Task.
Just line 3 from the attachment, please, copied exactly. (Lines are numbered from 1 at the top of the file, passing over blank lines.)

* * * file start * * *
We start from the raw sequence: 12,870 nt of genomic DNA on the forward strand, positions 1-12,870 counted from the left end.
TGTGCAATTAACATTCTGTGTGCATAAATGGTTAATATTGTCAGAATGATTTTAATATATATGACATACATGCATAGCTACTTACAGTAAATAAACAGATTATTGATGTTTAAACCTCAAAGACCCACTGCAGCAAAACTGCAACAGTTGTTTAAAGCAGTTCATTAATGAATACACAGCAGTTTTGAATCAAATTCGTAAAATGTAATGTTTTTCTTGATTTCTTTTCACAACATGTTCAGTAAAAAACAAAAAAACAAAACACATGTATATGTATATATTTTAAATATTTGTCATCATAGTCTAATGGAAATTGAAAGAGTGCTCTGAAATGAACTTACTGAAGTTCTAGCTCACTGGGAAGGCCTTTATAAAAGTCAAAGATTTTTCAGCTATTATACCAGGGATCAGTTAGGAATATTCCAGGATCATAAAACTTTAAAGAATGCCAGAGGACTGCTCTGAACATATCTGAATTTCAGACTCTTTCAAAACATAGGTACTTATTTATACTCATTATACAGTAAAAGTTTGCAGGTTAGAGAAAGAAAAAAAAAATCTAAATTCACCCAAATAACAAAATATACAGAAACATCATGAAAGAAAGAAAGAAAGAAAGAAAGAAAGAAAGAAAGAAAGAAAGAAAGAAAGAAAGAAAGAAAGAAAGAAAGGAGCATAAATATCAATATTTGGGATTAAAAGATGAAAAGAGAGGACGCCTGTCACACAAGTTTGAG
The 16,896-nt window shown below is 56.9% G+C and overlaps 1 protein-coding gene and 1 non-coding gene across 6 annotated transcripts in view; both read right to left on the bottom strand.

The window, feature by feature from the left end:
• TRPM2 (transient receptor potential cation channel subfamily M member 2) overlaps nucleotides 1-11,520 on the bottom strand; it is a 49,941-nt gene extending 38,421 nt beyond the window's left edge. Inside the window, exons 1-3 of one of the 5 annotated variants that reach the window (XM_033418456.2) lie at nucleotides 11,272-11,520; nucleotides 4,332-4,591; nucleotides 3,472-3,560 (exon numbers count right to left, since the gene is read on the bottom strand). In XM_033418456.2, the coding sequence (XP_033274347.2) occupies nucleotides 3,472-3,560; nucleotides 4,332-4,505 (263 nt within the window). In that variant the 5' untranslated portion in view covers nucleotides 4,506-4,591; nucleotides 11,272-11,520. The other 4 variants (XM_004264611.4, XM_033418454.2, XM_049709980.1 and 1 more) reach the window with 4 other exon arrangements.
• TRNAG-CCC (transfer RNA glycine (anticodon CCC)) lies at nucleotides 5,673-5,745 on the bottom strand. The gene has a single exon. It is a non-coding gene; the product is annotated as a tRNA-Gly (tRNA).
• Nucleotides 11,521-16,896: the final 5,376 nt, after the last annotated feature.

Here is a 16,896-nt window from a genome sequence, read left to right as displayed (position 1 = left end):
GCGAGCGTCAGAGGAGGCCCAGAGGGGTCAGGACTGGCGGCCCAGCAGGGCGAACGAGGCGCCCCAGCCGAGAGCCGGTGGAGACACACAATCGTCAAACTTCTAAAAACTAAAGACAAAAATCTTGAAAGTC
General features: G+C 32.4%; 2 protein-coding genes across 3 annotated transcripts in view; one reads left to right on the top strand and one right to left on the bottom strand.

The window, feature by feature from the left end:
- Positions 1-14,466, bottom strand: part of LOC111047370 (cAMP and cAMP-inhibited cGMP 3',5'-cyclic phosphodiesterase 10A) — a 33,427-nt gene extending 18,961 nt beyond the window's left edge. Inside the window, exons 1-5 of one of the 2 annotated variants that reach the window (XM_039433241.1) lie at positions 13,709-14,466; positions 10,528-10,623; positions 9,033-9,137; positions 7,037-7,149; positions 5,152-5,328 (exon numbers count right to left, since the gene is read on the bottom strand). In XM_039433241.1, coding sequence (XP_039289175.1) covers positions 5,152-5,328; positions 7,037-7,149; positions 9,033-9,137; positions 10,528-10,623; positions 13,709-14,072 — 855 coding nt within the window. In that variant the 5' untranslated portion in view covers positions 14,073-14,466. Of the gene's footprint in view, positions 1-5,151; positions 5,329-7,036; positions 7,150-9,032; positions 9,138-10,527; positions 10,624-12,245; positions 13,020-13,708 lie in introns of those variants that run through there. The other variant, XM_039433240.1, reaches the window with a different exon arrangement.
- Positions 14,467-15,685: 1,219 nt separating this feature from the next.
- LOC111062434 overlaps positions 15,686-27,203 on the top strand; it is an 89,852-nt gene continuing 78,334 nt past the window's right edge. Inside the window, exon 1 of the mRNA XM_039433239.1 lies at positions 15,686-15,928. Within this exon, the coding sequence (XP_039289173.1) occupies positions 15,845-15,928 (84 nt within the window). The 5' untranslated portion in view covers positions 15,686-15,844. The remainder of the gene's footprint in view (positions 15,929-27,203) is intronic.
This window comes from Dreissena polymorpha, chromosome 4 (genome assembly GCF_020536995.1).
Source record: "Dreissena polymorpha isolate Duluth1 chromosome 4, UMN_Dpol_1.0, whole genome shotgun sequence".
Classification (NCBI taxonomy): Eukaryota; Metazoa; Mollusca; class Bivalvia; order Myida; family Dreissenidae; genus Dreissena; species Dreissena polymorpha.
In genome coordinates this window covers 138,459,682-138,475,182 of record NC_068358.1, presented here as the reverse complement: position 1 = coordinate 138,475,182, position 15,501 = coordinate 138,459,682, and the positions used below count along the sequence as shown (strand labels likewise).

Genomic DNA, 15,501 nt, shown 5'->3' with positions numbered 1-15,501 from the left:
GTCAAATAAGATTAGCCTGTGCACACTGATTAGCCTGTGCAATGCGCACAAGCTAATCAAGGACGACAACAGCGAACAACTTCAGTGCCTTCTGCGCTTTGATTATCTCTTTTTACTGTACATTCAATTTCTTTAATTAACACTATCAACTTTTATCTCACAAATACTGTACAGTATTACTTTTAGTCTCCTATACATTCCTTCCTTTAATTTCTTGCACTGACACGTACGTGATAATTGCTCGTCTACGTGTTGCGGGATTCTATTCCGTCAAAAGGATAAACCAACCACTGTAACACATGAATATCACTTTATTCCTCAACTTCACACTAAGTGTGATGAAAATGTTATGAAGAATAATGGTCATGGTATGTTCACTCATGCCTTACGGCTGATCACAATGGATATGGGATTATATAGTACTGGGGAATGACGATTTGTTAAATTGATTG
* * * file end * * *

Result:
The 16,896-nt window shown below is 56.9% G+C and overlaps 1 protein-coding gene and 1 non-coding gene across 6 annotated transcripts in view; both read right to left on the bottom strand.